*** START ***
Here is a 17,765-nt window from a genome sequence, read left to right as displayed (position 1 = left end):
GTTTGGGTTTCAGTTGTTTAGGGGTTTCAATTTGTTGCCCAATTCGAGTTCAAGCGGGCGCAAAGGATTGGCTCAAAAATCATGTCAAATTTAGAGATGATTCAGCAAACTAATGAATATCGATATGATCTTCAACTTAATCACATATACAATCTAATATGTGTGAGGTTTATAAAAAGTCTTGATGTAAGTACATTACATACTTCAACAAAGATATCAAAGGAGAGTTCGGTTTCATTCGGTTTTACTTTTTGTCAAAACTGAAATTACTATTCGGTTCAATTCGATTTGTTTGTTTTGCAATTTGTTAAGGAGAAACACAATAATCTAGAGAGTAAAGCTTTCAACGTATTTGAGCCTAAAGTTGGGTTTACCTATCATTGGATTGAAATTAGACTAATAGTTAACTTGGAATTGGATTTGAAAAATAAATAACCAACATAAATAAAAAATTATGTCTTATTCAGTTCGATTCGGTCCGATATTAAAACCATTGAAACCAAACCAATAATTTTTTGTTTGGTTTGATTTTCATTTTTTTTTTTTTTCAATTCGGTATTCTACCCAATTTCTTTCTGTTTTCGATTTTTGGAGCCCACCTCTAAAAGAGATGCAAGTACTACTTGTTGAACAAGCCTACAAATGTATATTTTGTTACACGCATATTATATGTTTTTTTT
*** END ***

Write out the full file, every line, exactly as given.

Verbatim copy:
Here is a 17,765-nt window from a genome sequence, read left to right as displayed (position 1 = left end):
GTTTGGGTTTCAGTTGTTTAGGGGTTTCAATTTGTTGCCCAATTCGAGTTCAAGCGGGCGCAAAGGATTGGCTCAAAAATCATGTCAAATTTAGAGATGATTCAGCAAACTAATGAATATCGATATGATCTTCAACTTAATCACATATACAATCTAATATGTGTGAGGTTTATAAAAAGTCTTGATGTAAGTACATTACATACTTCAACAAAGATATCAAAGGAGAGTTCGGTTTCATTCGGTTTTACTTTTTGTCAAAACTGAAATTACTATTCGGTTCAATTCGATTTGTTTGTTTTGCAATTTGTTAAGGAGAAACACAATAATCTAGAGAGTAAAGCTTTCAACGTATTTGAGCCTAAAGTTGGGTTTACCTATCATTGGATTGAAATTAGACTAATAGTTAACTTGGAATTGGATTTGAAAAATAAATAACCAACATAAATAAAAAATTATGTCTTATTCAGTTCGATTCGGTCCGATATTAAAACCATTGAAACCAAACCAATAATTTTTTGTTTGGTTTGATTTTCATTTTTTTTTTTTTTCAATTCGGTATTCTACCCAATTTCTTTCTGTTTTCGATTTTTGGAGCCCACCTCTAAAAGAGATGCAAGTACTACTTGTTGAACAAGCCTACAAATGTATATTTTGTTACACGCATATTATATGTTTTTTTT